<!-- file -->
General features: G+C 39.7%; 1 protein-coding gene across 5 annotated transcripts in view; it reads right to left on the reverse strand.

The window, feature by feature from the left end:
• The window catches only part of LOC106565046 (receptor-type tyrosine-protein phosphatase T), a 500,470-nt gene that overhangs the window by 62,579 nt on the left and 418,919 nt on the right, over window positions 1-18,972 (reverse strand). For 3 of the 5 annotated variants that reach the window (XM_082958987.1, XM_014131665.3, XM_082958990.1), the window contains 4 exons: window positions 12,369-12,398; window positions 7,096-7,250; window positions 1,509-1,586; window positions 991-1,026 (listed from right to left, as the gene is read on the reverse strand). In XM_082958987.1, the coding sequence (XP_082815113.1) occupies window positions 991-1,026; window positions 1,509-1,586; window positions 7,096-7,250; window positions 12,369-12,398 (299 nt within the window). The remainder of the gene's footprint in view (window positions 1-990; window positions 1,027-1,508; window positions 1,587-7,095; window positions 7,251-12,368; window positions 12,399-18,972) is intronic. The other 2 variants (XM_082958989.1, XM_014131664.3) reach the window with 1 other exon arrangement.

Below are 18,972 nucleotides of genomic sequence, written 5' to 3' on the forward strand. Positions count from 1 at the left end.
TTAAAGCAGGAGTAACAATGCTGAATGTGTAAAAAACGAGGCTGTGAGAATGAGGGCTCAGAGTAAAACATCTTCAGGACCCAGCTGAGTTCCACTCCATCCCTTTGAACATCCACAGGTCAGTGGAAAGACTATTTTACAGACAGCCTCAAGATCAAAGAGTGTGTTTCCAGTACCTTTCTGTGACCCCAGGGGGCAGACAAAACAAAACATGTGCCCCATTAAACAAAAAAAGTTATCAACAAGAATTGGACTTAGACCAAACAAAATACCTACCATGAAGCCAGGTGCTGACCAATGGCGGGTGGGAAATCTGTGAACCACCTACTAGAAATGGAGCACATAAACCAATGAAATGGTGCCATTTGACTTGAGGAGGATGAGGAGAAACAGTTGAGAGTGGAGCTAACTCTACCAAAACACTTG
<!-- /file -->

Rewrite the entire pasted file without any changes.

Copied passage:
General features: G+C 39.7%; 1 protein-coding gene across 5 annotated transcripts in view; it reads right to left on the reverse strand.

The window, feature by feature from the left end:
• The window catches only part of LOC106565046 (receptor-type tyrosine-protein phosphatase T), a 500,470-nt gene that overhangs the window by 62,579 nt on the left and 418,919 nt on the right, over window positions 1-18,972 (reverse strand). For 3 of the 5 annotated variants that reach the window (XM_082958987.1, XM_014131665.3, XM_082958990.1), the window contains 4 exons: window positions 12,369-12,398; window positions 7,096-7,250; window positions 1,509-1,586; window positions 991-1,026 (listed from right to left, as the gene is read on the reverse strand). In XM_082958987.1, the coding sequence (XP_082815113.1) occupies window positions 991-1,026; window positions 1,509-1,586; window positions 7,096-7,250; window positions 12,369-12,398 (299 nt within the window). The remainder of the gene's footprint in view (window positions 1-990; window positions 1,027-1,508; window positions 1,587-7,095; window positions 7,251-12,368; window positions 12,399-18,972) is intronic. The other 2 variants (XM_082958989.1, XM_014131664.3) reach the window with 1 other exon arrangement.

Below are 18,972 nucleotides of genomic sequence, written 5' to 3' on the forward strand. Positions count from 1 at the left end.
TTAAAGCAGGAGTAACAATGCTGAATGTGTAAAAAACGAGGCTGTGAGAATGAGGGCTCAGAGTAAAACATCTTCAGGACCCAGCTGAGTTCCACTCCATCCCTTTGAACATCCACAGGTCAGTGGAAAGACTATTTTACAGACAGCCTCAAGATCAAAGAGTGTGTTTCCAGTACCTTTCTGTGACCCCAGGGGGCAGACAAAACAAAACATGTGCCCCATTAAACAAAAAAAGTTATCAACAAGAATTGGACTTAGACCAAACAAAATACCTACCATGAAGCCAGGTGCTGACCAATGGCGGGTGGGAAATCTGTGAACCACCTACTAGAAATGGAGCACATAAACCAATGAAATGGTGCCATTTGACTTGAGGAGGATGAGGAGAAACAGTTGAGAGTGGAGCTAACTCTACCAAAACACTTG